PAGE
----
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February 18, 2013

Can’t Get you Out of My Head: How to Control the Song Stuck in Your Mind

From: Applied Cognitive Psychology

7:00 PM EST January 09, 2013

How Can We Detect Little White Lies in Everyday Life?

Tell your boss his tie looks great, or your dad that his dancing makes him look like a young John Travolta. Little white lies are all around us, but how can we detect them when we’re on the receiving end? Researchers using the Implicit Association Test (IAT) found it could identify both a white lie and the real motivation behind it. IAT differentiated truth from white lies and also identified the real reason from the faked one for 20 participants. The question is, even if you could detect them, would you really want to?

December 02, 2012

How Likely Are You to See Illusionary Faces in Your Toast? Study Compares Believers with Skeptics

Ever seen a human face on a piece of toast or in a cloud? This illusionary effect is known as pareidolia and scientists writing in Applied Cognitive Psychology claim you’re more prone to seeing faces if you’re a religious or paranormal believer. The team found believer groups were better at identifying previously defined face-like regions in images, but were also prone to false alarms. Signal detection analysis revealed that believers had more liberal answering criteria than skeptics, but the actual detection sensitivity did not differ. The paranormal believers also evaluated the artifact faces as more face-like and emotional than the skeptics.

August 30, 2011

Location, Location, Location; Study Shows the Middle Is the Place to Be

A recent study appearing in the journal Applied Cognitive Psychology suggests that there are factors that can significantly influence our free will without us even knowing it.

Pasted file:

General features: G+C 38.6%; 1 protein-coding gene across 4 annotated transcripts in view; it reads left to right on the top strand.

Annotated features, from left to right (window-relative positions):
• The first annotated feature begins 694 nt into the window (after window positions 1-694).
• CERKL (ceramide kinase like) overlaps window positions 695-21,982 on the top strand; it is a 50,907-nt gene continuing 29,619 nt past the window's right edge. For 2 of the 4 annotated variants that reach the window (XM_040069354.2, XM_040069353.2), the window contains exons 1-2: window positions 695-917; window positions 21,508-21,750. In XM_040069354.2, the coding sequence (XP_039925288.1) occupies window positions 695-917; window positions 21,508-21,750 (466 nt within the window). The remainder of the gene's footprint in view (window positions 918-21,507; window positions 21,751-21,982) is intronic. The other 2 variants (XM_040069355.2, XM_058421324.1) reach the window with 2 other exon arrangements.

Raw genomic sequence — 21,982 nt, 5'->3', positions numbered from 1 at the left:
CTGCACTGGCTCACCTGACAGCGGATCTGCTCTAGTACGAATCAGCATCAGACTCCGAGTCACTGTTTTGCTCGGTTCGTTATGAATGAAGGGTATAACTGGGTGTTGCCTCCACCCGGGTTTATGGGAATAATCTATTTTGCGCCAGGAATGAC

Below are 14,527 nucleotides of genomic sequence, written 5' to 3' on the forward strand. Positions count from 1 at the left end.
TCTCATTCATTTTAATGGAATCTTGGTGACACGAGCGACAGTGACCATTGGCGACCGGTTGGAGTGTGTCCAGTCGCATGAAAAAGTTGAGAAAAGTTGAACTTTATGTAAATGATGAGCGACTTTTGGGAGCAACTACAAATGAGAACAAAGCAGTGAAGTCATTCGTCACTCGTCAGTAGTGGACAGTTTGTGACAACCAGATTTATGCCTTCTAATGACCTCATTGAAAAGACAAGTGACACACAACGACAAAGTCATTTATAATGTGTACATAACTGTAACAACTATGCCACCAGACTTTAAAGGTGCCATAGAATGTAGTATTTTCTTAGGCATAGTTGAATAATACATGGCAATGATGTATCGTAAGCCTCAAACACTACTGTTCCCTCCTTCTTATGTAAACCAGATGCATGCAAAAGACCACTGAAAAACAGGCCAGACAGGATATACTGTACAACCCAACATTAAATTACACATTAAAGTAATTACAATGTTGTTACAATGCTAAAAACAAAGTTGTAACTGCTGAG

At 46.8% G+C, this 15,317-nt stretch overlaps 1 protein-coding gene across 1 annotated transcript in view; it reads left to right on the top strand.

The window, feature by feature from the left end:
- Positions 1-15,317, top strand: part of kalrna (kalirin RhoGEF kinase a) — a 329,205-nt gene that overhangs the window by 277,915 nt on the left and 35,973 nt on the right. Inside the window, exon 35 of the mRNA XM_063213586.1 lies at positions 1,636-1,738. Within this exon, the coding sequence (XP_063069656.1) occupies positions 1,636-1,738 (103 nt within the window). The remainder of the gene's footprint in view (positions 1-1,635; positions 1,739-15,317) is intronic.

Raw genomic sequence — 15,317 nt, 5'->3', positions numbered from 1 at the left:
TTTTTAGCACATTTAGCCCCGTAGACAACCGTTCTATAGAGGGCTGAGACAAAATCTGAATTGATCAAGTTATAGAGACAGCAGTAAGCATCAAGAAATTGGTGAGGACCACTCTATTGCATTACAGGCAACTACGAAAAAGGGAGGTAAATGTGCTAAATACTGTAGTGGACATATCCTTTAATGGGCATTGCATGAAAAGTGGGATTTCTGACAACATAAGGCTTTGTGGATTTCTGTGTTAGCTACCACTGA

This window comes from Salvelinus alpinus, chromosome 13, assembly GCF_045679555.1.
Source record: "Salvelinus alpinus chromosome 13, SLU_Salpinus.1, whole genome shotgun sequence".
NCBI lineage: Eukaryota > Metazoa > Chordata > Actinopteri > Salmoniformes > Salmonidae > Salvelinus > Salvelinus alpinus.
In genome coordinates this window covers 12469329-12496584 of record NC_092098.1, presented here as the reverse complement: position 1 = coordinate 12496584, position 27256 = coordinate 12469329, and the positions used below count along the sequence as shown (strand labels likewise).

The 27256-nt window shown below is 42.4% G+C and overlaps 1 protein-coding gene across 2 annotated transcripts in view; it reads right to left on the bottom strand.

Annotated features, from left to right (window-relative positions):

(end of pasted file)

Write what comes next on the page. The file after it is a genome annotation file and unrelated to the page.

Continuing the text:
March 01, 2011

Building Trust with Cooperative Witnesses in a Crime Investigation

According to major investigative interviewing protocols police investigators are expected to create a comfortable environment before interviewing adult witnesses to a crime. Police often fail to spend time building rapport with adult witnesses before a criminal interview, possibly in an effort to save time. An article published in a forthcoming issue of Applied Cognitive Psychology shows that the additional time spent on building rapport (in particular using verbal techniques) may prevent inaccuracies in witness accounts and decrease the witness’ susceptibility to post-event misinformation.

 

December 07, 2010

Are All Movie Viewing Experiences Enjoyable? Watching with the Parents and Other Scenarios of Emotional Distress

A new study published in Applied Cognitive Psychology shows that all of that squirming and averting of eyes is normal, especially when you are accompanied by your parents. The authors of the study assert that not all movie-watching experiences are enjoyable or positive. Some movies make us feel downright uncomfortable or disturbed in their content and delivery, while others are inspirational, touching, or have us rolling on the floor. However, your movie watching companion also determine how much you will enjoy a particular film; this includes your parents, your first date, or someone you do not know very well.

October 11, 2010

A Picture Worth A Thousand Words

A Picture Worth A Thousand Words:

New Research Links Visual Cues to Male Sexual Memory

July 27, 2010

Background Music can Impair Performance, Cites New Study

Background Music Doesn't Necessarily Help Concentration

March 29, 2010

That Was My Idea! Group Brainstorming Settings and Fixation

Research shows that group brainstorming methods may yield similar ideas and limit creativity

October 19, 2009

The Unicycling Clown Phenomenon: Talking, Walking, and Driving with Cell Phone Users

Research News from Applied Cognitive Psychology

August 28, 2009

Handwriting-based Tool Offers Alternate Lie Detection Method

Handwriting tool could help law enforcement gather more reliable lie detection results